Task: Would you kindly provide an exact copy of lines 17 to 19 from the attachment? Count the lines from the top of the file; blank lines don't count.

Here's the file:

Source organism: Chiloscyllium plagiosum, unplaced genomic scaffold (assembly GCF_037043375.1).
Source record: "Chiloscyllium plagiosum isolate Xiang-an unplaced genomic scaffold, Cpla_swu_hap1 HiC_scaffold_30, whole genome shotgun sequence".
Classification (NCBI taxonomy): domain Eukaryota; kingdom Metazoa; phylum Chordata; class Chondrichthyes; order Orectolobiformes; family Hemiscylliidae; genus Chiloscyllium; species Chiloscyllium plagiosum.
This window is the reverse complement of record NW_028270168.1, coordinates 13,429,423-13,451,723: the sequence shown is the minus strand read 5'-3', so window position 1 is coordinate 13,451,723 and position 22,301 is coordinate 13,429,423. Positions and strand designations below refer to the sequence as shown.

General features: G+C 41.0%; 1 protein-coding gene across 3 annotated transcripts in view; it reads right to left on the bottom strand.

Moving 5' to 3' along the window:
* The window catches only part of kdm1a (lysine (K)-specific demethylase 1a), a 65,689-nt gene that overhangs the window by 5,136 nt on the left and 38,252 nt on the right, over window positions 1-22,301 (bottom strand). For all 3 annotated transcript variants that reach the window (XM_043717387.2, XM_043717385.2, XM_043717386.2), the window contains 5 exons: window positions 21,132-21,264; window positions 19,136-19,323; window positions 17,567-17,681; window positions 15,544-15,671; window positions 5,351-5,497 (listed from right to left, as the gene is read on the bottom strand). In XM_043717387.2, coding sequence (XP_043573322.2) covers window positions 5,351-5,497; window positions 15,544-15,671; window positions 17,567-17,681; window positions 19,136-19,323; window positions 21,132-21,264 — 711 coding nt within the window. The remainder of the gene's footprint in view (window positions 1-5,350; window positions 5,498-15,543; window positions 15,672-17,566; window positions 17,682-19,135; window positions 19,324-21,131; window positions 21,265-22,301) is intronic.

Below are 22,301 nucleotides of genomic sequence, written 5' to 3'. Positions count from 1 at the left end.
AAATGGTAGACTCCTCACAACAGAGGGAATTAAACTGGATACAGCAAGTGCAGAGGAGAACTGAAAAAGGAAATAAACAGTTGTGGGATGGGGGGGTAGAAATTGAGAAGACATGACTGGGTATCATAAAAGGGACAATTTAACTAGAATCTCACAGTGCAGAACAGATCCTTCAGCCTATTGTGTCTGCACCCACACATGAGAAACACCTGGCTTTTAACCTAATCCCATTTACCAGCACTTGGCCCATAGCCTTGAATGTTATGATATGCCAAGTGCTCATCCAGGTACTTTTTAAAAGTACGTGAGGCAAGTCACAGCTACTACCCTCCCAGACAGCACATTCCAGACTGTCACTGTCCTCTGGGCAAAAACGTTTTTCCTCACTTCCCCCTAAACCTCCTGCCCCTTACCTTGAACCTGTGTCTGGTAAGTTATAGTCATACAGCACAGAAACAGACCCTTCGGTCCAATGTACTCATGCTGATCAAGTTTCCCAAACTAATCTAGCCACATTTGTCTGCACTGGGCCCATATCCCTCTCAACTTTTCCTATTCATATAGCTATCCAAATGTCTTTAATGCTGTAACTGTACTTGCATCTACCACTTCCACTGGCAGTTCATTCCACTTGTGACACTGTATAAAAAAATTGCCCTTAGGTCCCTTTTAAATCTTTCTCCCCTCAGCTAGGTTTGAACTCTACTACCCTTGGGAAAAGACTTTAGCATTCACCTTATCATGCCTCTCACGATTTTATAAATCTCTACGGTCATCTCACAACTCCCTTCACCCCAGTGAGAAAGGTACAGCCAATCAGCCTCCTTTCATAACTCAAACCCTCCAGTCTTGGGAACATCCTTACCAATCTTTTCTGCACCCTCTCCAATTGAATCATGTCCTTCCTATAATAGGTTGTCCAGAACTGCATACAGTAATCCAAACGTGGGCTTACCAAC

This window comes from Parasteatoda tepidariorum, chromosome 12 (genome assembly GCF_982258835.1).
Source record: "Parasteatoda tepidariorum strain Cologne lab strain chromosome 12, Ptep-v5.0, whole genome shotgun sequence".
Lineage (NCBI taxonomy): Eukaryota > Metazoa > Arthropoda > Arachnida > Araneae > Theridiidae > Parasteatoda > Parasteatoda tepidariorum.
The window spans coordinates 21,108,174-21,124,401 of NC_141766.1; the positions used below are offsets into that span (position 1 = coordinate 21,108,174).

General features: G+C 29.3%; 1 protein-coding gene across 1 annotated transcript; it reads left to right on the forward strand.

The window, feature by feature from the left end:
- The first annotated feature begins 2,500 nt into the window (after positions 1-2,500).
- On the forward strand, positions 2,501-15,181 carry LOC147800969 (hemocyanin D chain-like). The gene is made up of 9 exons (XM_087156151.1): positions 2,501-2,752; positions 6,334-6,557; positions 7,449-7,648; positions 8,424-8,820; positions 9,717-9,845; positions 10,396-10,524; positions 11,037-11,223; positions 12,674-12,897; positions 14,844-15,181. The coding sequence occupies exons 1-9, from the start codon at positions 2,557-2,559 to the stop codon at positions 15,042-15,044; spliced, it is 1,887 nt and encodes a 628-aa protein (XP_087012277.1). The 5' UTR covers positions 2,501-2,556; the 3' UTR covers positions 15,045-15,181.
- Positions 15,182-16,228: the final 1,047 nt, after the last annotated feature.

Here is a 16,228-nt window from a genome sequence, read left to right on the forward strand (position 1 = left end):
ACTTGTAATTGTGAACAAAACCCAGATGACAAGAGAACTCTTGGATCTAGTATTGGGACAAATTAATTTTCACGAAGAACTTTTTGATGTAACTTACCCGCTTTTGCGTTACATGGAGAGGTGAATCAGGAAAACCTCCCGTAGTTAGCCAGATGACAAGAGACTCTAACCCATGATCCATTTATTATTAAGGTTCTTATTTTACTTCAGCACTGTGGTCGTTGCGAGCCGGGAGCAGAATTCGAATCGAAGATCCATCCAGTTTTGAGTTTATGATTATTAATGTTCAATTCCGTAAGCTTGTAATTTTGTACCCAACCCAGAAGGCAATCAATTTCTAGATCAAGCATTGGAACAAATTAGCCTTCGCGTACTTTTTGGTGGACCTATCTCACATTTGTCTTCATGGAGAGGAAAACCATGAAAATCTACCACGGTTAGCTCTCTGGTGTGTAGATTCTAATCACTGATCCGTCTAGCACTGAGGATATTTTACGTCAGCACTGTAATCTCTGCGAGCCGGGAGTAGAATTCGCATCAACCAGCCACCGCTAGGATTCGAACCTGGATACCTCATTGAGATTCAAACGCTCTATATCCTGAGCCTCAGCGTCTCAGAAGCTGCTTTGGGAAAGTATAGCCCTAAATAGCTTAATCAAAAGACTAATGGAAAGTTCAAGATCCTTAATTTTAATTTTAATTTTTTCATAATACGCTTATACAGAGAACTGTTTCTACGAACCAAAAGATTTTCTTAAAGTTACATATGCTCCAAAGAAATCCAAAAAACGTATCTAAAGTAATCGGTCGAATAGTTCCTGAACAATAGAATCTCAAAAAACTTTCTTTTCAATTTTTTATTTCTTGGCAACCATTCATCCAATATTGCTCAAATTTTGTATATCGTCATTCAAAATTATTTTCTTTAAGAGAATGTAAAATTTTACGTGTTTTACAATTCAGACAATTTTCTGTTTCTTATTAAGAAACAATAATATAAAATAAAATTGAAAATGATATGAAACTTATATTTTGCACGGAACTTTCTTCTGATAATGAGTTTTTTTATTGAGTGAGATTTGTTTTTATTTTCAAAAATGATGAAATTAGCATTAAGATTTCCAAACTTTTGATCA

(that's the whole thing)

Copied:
- On the forward strand, positions 2,501-15,181 carry LOC147800969 (hemocyanin D chain-like). The gene is made up of 9 exons (XM_087156151.1): positions 2,501-2,752; positions 6,334-6,557; positions 7,449-7,648; positions 8,424-8,820; positions 9,717-9,845; positions 10,396-10,524; positions 11,037-11,223; positions 12,674-12,897; positions 14,844-15,181. The coding sequence occupies exons 1-9, from the start codon at positions 2,557-2,559 to the stop codon at positions 15,042-15,044; spliced, it is 1,887 nt and encodes a 628-aa protein (XP_087012277.1). The 5' UTR covers positions 2,501-2,556; the 3' UTR covers positions 15,045-15,181.
- Positions 15,182-16,228: the final 1,047 nt, after the last annotated feature.

Here is a 16,228-nt window from a genome sequence, read left to right on the forward strand (position 1 = left end):